Donald Trump shakes hands with supporters during an election night rally. (Evan Vucci / AP)

All Americans who are alarmed, angry and disheartened that a large minority of our fellow citizens made Donald Trump the president-elect must quickly learn to distinguish between blame and responsibility.

I freely admit that my own list of those who deserve to be held accountable is long. It includes Vladimir Putin, who intervened shamelessly in our internal affairs, and FBI Director James Comey who, apparently under pressure from politicized bureau agents, changed the trajectory of the campaign and helped accomplish what the former KGB operative could not have achieved on his own.

I blame Republican leaders who knew better but nonetheless aligned themselves with Trump. I blame a media that created an outlandishly false equivalence between Hillary Clinton’s sins and the corruption of her opponent. And then there is our foolish and antiquated Electoral College system: For the second time in 16 years, the candidate for whom a plurality of Americans voted will not become president.

Finally, I blame people of my gender, race and class — college-educated white men — for giving Trump his margin. Yes, a class rebellion among less-educated whites was key to his victory. But we cannot forget that a large majority of well-to-do white men chose to vote for a dangerous misogynist who demonized immigrants and people of color.

While the wounds are still open, others have already started blaming Clinton herself and Democratic Party insiders who supported her. The party’s left is arguing that Clinton should have heeded the warnings of Bernie Sanders’ rebellion and spoken much more to the nation’s economic injustices. If the past is any guide, more moderate Democrats will talk about how, perhaps, the country was asked to accept too much cultural change too quickly, or that whites, especially white men, were exhausted from having every other group lifted up except themselves. I fear that this argument will tear apart those who must now stand together.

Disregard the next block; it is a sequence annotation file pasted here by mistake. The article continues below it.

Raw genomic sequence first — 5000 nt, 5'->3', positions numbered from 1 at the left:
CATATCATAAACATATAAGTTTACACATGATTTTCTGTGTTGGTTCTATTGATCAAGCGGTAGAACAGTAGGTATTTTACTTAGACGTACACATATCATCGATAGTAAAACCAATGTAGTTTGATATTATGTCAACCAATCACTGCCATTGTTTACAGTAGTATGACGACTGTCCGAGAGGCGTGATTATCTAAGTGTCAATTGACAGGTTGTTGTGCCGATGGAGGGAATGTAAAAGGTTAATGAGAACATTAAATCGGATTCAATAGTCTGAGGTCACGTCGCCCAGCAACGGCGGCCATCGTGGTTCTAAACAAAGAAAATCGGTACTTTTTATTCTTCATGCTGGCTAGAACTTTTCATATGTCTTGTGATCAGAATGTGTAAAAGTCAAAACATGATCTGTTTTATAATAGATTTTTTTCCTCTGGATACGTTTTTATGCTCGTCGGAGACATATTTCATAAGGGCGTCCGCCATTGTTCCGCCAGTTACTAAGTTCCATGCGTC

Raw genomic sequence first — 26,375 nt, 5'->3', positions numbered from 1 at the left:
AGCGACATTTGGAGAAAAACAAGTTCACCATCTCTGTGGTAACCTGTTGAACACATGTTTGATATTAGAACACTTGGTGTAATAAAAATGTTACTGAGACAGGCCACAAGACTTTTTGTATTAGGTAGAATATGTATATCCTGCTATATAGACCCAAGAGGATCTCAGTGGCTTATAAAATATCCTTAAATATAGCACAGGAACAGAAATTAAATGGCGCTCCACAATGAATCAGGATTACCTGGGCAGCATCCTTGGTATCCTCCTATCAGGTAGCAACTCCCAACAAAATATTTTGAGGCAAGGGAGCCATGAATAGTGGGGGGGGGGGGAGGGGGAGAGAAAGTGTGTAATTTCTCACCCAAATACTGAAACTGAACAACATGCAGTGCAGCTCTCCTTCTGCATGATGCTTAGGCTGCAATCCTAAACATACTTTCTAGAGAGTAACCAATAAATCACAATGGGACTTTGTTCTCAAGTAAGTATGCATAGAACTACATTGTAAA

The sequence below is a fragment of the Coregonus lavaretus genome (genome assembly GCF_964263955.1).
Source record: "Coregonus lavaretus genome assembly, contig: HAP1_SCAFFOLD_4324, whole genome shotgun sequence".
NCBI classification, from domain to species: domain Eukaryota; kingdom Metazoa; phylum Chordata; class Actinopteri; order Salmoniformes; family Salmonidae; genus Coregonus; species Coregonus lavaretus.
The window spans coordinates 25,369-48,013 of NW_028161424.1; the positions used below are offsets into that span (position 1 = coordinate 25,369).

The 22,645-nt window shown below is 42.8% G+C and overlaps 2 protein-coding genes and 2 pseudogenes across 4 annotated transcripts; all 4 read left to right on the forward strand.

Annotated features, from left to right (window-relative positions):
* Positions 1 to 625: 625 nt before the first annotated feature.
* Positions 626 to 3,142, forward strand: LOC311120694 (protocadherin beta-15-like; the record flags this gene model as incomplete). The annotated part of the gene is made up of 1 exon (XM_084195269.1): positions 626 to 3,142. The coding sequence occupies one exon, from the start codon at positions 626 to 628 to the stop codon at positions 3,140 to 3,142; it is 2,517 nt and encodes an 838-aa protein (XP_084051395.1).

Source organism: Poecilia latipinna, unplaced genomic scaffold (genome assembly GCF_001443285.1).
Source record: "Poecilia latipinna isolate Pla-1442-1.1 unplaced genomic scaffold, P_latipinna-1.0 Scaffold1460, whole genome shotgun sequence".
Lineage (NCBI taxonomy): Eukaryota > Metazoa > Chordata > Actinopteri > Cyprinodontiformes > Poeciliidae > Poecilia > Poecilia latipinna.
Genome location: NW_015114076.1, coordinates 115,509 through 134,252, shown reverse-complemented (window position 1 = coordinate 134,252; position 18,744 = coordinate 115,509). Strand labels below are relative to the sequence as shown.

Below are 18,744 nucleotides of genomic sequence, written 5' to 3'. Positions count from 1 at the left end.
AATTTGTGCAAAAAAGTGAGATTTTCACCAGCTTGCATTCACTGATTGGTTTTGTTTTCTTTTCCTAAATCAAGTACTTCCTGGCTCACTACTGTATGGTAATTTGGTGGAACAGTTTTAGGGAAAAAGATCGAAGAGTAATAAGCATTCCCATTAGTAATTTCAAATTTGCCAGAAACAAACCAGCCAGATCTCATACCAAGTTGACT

There is also the grimly amusing spectacle of elites, in the media and in politics, declaring that “everybody” missed the seething discontent at the grass roots.

The combined effects of a long-term rise in inequality and the brutal damage done to so many by the crash of 2008 certainly seeded the ground for Trump’s victories in Ohio, Pennsylvania and Wisconsin. But if this was a purely anti-establishment vote, why were so many conservative Republican incumbents re-elected? Many on the left had warned for years about the impact of technology and trade on those who made their livings in the old economy. Why was it that these complaints became politically explosive only when they were harnessed to resentments over race and immigration?

Assessing blame can be useful if it leads to analysis and action. But it could also be paralyzing at the very moment when Trump’s foes, and also some of his enablers, need to take responsibility. The first and most important responsibility, as Clinton suggested in her moving and very presidential concession speech, is not to allow this would-be strongman to undermine our liberties and rob us of the ability to fight back. The many establishment figures who will scurry Trump’s way cannot become complicit in any efforts to use government’s power to limit the freedom of action of those who oppose him.

The left and center must not let this catastrophe unleash an all-consuming and inward-looking ideological war. Republicans will now control two branches of government and are poised to take over the judiciary. House Speaker Paul Ryan signaled on Wednesday he hopes to use his party’s newfound clout to push through what will be a genuinely reactionary program of deep tax and budget cuts — the latter antithetical to Trump’s promises to rebuild our infrastructure.

Critics of such radicalism must expose how these plans would betray many of the voters who flocked to Trump, blocking what they can, moderating what they cannot stop altogether. Above all, they must defend an alternative vision that might bring Americans together to achieve an inclusive prosperity and a society in which no one — not immigrant, not African-American, not Muslim, not white working class — feels excluded or disrespected.

I truly do fear for our country’s future. I find it hard to accept that my fellow citizens in such large numbers embraced a man so threatening to our standing in the world and so cavalier about our basic rights. But we cannot allow fear or anger to drive us from the field. If ever our nation needed a determined, thoughtful and creative opposition, it is now.

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